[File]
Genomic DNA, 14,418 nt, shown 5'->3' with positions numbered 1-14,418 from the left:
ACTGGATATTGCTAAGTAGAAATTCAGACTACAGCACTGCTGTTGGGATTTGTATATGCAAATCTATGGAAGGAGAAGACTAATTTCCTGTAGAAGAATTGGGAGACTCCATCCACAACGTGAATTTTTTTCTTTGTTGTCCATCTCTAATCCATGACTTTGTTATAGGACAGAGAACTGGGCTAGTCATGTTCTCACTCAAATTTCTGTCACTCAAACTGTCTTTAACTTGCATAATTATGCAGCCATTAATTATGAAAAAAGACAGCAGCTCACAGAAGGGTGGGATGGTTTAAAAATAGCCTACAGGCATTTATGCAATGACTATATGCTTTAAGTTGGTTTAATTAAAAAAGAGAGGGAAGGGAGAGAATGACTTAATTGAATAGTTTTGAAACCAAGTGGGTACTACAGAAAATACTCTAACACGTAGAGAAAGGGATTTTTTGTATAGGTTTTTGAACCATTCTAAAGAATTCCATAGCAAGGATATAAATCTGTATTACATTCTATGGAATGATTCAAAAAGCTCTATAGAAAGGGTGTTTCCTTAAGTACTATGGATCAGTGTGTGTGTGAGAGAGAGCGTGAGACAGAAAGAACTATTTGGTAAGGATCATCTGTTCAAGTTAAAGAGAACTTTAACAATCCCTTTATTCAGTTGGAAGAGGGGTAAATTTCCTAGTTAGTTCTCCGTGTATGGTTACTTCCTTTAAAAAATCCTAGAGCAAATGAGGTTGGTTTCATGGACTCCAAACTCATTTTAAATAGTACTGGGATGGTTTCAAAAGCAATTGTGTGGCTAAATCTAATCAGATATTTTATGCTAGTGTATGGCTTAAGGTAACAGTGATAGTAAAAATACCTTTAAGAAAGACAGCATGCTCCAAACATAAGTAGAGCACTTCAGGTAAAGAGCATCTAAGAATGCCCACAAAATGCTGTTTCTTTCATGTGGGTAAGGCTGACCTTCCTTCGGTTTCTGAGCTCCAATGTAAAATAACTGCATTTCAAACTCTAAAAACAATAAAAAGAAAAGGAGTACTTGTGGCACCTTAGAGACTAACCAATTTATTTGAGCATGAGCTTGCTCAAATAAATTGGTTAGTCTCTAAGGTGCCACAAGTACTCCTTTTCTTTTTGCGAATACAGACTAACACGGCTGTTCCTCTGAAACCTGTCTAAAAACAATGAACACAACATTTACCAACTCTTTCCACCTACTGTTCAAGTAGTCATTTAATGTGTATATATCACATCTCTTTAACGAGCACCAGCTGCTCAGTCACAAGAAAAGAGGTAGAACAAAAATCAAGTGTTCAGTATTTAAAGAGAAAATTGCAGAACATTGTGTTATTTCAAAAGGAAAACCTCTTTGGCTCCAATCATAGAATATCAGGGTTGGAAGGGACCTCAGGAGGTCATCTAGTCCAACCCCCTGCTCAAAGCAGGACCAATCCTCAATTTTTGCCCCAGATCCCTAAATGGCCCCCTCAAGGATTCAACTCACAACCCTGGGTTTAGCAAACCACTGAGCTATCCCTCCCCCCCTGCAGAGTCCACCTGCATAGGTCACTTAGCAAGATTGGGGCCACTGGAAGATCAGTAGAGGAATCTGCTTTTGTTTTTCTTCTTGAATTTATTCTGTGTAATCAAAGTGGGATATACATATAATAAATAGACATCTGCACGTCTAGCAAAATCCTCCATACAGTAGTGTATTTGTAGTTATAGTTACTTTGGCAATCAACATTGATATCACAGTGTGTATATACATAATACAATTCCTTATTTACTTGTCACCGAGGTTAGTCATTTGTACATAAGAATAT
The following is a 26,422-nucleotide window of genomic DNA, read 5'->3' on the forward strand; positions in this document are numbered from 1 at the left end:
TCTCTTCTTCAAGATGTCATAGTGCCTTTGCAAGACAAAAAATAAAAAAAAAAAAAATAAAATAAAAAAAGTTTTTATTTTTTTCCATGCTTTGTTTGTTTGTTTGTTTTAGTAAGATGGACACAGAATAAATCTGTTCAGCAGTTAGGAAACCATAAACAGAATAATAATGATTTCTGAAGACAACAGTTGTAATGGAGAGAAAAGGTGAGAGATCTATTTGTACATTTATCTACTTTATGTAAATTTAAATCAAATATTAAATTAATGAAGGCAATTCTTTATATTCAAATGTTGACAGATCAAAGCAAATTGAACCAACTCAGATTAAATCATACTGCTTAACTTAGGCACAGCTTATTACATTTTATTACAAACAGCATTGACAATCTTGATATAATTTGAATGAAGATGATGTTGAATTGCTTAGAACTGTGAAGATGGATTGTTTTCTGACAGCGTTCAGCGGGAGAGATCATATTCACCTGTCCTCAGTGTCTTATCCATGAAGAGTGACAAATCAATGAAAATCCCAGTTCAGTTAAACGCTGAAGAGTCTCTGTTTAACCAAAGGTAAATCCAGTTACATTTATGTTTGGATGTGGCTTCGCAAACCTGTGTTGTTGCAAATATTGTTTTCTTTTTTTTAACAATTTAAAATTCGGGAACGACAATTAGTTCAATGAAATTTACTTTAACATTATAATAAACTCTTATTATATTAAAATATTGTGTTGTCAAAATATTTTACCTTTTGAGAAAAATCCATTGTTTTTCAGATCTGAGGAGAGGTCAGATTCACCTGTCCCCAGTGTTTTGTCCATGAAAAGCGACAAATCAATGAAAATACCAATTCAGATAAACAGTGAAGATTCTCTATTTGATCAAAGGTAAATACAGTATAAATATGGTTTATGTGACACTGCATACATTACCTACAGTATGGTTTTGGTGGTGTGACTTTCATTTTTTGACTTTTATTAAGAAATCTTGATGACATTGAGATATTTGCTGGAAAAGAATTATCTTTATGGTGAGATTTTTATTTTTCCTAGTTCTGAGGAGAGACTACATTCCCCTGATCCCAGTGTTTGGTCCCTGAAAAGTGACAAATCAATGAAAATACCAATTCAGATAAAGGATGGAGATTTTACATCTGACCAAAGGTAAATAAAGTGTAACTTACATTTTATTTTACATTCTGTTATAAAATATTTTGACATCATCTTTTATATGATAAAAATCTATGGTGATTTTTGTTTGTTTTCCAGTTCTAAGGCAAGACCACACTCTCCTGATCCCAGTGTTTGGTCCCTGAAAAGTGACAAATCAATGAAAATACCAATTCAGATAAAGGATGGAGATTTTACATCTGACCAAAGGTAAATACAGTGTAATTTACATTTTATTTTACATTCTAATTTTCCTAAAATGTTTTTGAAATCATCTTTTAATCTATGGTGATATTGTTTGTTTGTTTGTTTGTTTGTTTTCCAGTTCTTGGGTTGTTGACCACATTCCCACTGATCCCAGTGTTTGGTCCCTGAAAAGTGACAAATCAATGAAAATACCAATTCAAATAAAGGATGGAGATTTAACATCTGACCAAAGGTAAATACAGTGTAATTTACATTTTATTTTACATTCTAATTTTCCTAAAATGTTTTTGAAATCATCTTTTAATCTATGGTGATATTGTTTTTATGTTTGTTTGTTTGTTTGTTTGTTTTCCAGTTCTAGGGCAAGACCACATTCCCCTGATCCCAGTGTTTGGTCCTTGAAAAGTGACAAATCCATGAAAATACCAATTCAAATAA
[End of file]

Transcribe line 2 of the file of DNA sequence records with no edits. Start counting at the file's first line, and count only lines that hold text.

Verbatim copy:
ACTGGATATTGCTAAGTAGAAATTCAGACTACAGCACTGCTGTTGGGATTTGTATATGCAAATCTATGGAAGGAGAAGACTAATTTCCTGTAGAAGAATTGGGAGACTCCATCCACAACGTGAATTTTTTTCTTTGTTGTCCATCTCTAATCCATGACTTTGTTATAGGACAGAGAACTGGGCTAGTCATGTTCTCACTCAAATTTCTGTCACTCAAACTGTCTTTAACTTGCATAATTATGCAGCCATTAATTATGAAAAAAGACAGCAGCTCACAGAAGGGTGGGATGGTTTAAAAATAGCCTACAGGCATTTATGCAATGACTATATGCTTTAAGTTGGTTTAATTAAAAAAGAGAGGGAAGGGAGAGAATGACTTAATTGAATAGTTTTGAAACCAAGTGGGTACTACAGAAAATACTCTAACACGTAGAGAAAGGGATTTTTTGTATAGGTTTTTGAACCATTCTAAAGAATTCCATAGCAAGGATATAAATCTGTATTACATTCTATGGAATGATTCAAAAAGCTCTATAGAAAGGGTGTTTCCTTAAGTACTATGGATCAGTGTGTGTGTGAGAGAGAGCGTGAGACAGAAAGAACTATTTGGTAAGGATCATCTGTTCAAGTTAAAGAGAACTTTAACAATCCCTTTATTCAGTTGGAAGAGGGGTAAATTTCCTAGTTAGTTCTCCGTGTATGGTTACTTCCTTTAAAAAATCCTAGAGCAAATGAGGTTGGTTTCATGGACTCCAAACTCATTTTAAATAGTACTGGGATGGTTTCAAAAGCAATTGTGTGGCTAAATCTAATCAGATATTTTATGCTAGTGTATGGCTTAAGGTAACAGTGATAGTAAAAATACCTTTAAGAAAGACAGCATGCTCCAAACATAAGTAGAGCACTTCAGGTAAAGAGCATCTAAGAATGCCCACAAAATGCTGTTTCTTTCATGTGGGTAAGGCTGACCTTCCTTCGGTTTCTGAGCTCCAATGTAAAATAACTGCATTTCAAACTCTAAAAACAATAAAAAGAAAAGGAGTACTTGTGGCACCTTAGAGACTAACCAATTTATTTGAGCATGAGCTTGCTCAAATAAATTGGTTAGTCTCTAAGGTGCCACAAGTACTCCTTTTCTTTTTGCGAATACAGACTAACACGGCTGTTCCTCTGAAACCTGTCTAAAAACAATGAACACAACATTTACCAACTCTTTCCACCTACTGTTCAAGTAGTCATTTAATGTGTATATATCACATCTCTTTAACGAGCACCAGCTGCTCAGTCACAAGAAAAGAGGTAGAACAAAAATCAAGTGTTCAGTATTTAAAGAGAAAATTGCAGAACATTGTGTTATTTCAAAAGGAAAACCTCTTTGGCTCCAATCATAGAATATCAGGGTTGGAAGGGACCTCAGGAGGTCATCTAGTCCAACCCCCTGCTCAAAGCAGGACCAATCCTCAATTTTTGCCCCAGATCCCTAAATGGCCCCCTCAAGGATTCAACTCACAACCCTGGGTTTAGCAAACCACTGAGCTATCCCTCCCCCCCTGCAGAGTCCACCTGCATAGGTCACTTAGCAAGATTGGGGCCACTGGAAGATCAGTAGAGGAATCTGCTTTTGTTTTTCTTCTTGAATTTATTCTGTGTAATCAAAGTGGGATATACATATAATAAATAGACATCTGCACGTCTAGCAAAATCCTCCATACAGTAGTGTATTTGTAGTTATAGTTACTTTGGCAATCAACATTGATATCACAGTGTGTATATACATAATACAATTCCTTATTTACTTGTCACCGAGGTTAGTCATTTGTACATAAGAATAT